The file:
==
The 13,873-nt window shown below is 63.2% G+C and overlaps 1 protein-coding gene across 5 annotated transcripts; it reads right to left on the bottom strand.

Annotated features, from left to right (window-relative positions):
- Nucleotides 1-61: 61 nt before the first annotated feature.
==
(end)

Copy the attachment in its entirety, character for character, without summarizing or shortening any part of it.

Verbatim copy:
The 13,873-nt window shown below is 63.2% G+C and overlaps 1 protein-coding gene across 5 annotated transcripts; it reads right to left on the bottom strand.

Annotated features, from left to right (window-relative positions):
- Nucleotides 1-61: 61 nt before the first annotated feature.